Norway hopes for success at downhill’s ‘Formula One’

Aksel Lund Svindal and his Norwegian teammates on Thursday put the finishing touches to their preparation for Kitzbuehel's World Cup downhill, the alpine skiing equivalent of the Monaco Formula One race.

Norway hopes for success at downhill's 'Formula One'
Aksel Lund Svindal. Photo: Cornelius Poppe / NTB scanpix
Svindal clocked 1min 58.14sec in the second training run down the “Streif” piste on the Hahnenkamm mountain in the picturesque Tyrolean resort.
That was enough for joint sixth alongside compatriot Aleksander Aamodt Kilde, with Kjetil Jansrud in 11th, 0.12sec adrift.
Unheralded Italian Mattia Casse was the pace setter, the 2010 world junior downhill champion improbably clocking 1:56.85 from a starting bib number of 47, to nip in ahead of teammate Christof Innerhofer.
The Norwegian men's team has dominated the alpine ski season so far, winning 12 of 19 races on offer in an incredible show of consistency including victories in all three races in Wengen last weekend.
“For this weekend it's top of the list because we're in Kitzbuehel and that's where the racing is!” the unflappable Svindal said of his winning ambitions in Austria.
“I would love to win it, but I wouldn't trade it for two victories anywhere else. It's the biggest World Cup race we have, but is it double the size of any other race? I don't think so. Of course I would love to win it, but if I don't win it, then I'll try again next year.”
Svindal said his victory in the Wengen downhill and second place behind Jansrud in the combined was a real boost before tackling the toughest course on the World Cup circuit.
“Confidence is always something you build, not something you wake up with one day,” he said. “So everything I've done this season should build some confidence for what's coming up.”
The Hahnenkamm remains the most prestigious speed event in one of the circuit's most iconic locations: racers touch 100km/h within 8.5 seconds of leaving the start and there have been some extremely gruesome crashes, notably Swiss racer Daniel Albrecht in 2009 and Austrian Hans Grugger in 2011.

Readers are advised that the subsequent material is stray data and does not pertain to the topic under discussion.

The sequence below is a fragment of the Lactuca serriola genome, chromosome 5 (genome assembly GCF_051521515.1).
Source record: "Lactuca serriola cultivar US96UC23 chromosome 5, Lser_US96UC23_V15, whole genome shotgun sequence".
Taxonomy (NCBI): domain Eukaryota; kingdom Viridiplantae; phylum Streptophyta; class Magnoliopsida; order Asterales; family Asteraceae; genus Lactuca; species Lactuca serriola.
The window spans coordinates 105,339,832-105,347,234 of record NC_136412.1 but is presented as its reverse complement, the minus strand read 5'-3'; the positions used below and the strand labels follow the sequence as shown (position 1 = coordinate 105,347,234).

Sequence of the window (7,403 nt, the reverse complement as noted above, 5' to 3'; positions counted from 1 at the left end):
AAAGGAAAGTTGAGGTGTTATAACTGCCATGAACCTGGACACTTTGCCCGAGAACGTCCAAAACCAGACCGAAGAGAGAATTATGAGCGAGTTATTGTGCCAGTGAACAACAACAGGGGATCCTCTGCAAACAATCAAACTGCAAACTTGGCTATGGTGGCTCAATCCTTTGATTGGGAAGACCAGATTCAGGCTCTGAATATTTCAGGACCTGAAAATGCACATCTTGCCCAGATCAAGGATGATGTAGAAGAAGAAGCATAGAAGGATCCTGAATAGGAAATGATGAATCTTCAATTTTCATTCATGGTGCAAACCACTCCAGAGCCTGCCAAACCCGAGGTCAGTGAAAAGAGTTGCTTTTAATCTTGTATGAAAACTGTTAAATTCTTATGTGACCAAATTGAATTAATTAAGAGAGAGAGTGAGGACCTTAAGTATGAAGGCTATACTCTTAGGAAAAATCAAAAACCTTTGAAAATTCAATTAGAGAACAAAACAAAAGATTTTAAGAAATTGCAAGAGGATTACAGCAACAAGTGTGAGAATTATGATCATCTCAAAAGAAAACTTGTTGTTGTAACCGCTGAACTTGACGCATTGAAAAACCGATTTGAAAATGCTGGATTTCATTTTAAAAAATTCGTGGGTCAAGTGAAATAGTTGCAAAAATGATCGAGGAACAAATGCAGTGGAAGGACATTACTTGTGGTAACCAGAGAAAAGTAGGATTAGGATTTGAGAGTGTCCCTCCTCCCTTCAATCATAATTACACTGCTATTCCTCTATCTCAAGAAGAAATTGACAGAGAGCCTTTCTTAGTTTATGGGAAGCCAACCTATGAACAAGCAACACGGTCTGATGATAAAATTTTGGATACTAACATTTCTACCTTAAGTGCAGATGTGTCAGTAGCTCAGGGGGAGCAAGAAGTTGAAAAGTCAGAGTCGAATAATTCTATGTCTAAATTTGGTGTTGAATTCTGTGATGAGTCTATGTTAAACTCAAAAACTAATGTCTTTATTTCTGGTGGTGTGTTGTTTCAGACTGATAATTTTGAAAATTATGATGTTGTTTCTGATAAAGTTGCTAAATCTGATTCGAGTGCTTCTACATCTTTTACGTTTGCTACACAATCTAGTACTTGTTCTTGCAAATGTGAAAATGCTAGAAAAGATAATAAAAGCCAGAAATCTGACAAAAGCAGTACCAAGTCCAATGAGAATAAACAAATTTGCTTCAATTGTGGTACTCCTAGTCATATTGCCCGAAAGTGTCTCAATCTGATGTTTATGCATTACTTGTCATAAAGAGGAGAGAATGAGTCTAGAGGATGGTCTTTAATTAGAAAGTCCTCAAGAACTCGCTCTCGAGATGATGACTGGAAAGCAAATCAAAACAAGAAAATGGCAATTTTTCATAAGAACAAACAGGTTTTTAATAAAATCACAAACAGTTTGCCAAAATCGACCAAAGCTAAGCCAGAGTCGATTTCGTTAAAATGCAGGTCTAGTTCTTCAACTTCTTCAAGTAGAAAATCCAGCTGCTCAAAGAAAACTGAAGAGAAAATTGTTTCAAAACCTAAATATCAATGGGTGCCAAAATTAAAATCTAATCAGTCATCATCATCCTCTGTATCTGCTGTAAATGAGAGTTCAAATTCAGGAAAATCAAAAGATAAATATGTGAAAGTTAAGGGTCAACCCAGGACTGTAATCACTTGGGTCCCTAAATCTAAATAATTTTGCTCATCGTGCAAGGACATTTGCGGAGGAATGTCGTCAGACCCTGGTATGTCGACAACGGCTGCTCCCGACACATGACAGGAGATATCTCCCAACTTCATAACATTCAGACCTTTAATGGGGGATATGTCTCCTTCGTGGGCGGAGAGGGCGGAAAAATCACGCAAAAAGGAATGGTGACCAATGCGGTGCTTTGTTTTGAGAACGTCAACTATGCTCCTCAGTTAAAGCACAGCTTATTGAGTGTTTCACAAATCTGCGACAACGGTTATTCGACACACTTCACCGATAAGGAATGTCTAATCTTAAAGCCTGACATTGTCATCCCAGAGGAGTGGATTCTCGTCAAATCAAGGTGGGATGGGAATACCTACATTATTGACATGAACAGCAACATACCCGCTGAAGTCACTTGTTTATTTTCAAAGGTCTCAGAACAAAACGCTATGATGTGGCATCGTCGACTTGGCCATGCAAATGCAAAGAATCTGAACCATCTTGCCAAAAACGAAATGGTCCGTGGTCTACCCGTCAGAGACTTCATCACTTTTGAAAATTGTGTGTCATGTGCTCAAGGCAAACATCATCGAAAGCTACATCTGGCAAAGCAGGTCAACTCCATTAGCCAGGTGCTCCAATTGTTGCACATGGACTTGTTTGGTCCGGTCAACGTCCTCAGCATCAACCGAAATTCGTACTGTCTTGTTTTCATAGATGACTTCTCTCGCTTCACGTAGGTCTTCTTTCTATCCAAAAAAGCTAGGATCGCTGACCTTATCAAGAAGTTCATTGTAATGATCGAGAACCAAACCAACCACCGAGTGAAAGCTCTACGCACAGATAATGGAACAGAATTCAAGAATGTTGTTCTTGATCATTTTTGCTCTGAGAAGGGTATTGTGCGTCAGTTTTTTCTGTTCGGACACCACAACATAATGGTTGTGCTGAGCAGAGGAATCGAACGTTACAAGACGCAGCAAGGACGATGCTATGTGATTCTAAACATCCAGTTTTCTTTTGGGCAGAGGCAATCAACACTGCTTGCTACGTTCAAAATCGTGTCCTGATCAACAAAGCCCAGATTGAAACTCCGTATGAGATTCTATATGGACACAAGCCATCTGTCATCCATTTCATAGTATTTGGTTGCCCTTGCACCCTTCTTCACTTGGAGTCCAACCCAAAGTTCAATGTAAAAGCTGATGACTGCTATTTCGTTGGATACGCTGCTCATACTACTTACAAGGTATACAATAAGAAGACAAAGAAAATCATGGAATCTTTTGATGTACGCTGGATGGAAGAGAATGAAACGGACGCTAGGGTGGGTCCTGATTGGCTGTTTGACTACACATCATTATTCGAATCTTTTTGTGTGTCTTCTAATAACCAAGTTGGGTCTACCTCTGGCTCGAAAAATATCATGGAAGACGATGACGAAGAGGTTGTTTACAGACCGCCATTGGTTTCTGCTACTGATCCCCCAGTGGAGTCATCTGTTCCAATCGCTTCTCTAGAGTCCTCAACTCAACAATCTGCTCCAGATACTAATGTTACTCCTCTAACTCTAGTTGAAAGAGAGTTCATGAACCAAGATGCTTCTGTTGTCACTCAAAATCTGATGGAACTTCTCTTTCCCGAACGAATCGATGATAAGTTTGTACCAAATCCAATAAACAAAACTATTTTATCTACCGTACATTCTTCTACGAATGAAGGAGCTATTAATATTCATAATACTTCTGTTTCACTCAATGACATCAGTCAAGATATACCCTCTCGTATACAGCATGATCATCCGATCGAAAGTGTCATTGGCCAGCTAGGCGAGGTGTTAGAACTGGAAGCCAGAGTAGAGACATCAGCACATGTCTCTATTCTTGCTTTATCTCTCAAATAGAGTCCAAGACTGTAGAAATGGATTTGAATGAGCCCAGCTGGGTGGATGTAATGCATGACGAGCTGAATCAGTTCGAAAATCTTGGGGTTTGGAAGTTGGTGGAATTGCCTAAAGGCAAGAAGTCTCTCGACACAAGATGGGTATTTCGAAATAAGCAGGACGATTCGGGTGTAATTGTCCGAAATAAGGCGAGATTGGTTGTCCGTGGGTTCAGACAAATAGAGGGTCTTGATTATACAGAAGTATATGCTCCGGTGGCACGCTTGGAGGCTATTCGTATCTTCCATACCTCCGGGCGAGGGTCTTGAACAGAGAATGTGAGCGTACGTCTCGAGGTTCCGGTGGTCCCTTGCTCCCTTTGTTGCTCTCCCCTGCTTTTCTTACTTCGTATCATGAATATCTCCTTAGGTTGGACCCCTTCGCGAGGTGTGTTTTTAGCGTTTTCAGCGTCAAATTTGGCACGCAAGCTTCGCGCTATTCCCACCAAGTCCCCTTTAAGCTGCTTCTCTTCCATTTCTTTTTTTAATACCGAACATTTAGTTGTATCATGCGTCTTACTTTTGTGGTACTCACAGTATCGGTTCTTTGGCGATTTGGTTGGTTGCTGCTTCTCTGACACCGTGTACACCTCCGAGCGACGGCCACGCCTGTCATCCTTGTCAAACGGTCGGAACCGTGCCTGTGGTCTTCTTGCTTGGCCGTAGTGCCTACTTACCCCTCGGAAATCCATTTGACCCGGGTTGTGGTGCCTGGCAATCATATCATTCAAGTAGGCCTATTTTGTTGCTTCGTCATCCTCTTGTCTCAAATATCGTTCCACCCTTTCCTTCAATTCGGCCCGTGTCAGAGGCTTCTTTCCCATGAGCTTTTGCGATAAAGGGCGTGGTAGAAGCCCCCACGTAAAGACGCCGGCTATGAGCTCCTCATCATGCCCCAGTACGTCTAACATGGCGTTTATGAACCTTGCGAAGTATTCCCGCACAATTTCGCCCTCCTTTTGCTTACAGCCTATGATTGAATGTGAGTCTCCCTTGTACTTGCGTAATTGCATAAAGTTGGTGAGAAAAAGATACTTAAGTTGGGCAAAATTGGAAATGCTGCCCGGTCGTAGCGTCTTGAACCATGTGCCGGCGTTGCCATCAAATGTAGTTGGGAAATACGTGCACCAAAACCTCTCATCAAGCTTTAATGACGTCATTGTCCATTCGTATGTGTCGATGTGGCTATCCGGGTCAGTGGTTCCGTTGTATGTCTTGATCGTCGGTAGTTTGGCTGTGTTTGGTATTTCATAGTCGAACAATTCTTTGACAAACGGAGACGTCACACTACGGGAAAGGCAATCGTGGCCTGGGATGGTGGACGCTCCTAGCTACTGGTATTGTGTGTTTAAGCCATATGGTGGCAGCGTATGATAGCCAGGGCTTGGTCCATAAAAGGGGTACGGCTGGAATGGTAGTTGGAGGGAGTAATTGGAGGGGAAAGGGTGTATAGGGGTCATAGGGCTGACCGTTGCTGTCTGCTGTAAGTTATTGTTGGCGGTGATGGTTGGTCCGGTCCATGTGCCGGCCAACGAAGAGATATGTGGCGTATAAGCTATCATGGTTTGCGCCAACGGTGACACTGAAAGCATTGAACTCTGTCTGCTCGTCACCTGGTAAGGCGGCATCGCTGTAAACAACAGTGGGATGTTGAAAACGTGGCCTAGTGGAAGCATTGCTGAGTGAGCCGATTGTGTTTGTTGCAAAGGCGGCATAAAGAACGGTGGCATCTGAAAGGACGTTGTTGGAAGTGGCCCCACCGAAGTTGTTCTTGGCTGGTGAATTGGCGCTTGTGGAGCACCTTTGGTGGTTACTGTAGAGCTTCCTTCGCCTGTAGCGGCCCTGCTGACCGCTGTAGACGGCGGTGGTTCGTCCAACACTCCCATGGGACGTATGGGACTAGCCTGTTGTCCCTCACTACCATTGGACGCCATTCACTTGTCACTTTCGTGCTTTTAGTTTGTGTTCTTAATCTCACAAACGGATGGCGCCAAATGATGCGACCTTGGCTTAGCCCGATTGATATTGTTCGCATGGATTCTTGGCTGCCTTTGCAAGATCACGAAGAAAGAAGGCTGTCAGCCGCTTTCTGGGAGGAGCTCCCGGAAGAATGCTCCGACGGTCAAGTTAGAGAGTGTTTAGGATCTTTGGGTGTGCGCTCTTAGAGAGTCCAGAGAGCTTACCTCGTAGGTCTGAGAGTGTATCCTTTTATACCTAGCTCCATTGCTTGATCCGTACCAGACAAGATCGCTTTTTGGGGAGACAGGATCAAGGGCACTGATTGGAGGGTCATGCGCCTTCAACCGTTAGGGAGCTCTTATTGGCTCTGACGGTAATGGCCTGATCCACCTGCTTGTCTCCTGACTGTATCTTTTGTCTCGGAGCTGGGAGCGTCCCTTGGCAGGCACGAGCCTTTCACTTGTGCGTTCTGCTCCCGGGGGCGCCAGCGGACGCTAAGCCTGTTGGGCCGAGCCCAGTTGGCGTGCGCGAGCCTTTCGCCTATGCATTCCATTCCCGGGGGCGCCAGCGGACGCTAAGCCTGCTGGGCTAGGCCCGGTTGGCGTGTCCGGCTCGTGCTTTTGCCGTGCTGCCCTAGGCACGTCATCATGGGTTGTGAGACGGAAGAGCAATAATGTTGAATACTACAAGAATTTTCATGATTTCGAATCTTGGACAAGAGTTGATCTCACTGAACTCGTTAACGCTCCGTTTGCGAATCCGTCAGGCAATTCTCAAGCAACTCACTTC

'Very unforgiving'
Saturday's 76th running of the downhill, which made its debut in 1931, is over a piste more than 3.3 kilometres long, with racers reaching motorway-coasting speeds of 140km/h while being forced into negotiating 80-metre jumps.
“One of the things is that it is very unforgiving,” Svindal said of the Streif. “There are a lot of sections that if you go out, you don't miss a gate — you hit the net.
“It's like driving Formula One in Monaco, where there's no gravel or grass to roll out on if you don't take the corner but you go into a wall. Luckily there's no wall here!”
Italian speed specialist Innerhofer insisted he could be in the mix, but stressed he was not out to break the growing Norwegian hegemony.
“I don't think about this. I will do my race and then we will see,” Innerhofer said. “I don't think about overall or any globes. While Aksel and Hannes (Reichelt) can ski fast on every race, I must have steep parts and icy snow.
“The most important for me is to come through the finish line having given 100 percent risk.
“The key to Aksel's success is that last year he didn't ski. So he's come back with more passion. He stopped for one year but is now really enjoying his racing.”
The dangers of racing here were shown up when Austrian Florian Scheiber was airlifted off the course after losing a ski and crashing heavily into the safety netting.
France's Guillermo Fayed, standing third in the downhill standings behind Svindal and Reichelt, likened the extreme course to a personal battle.
“I have good and bad memories of this piste,” he said, having finished third last year for just his fourth ever podium finish.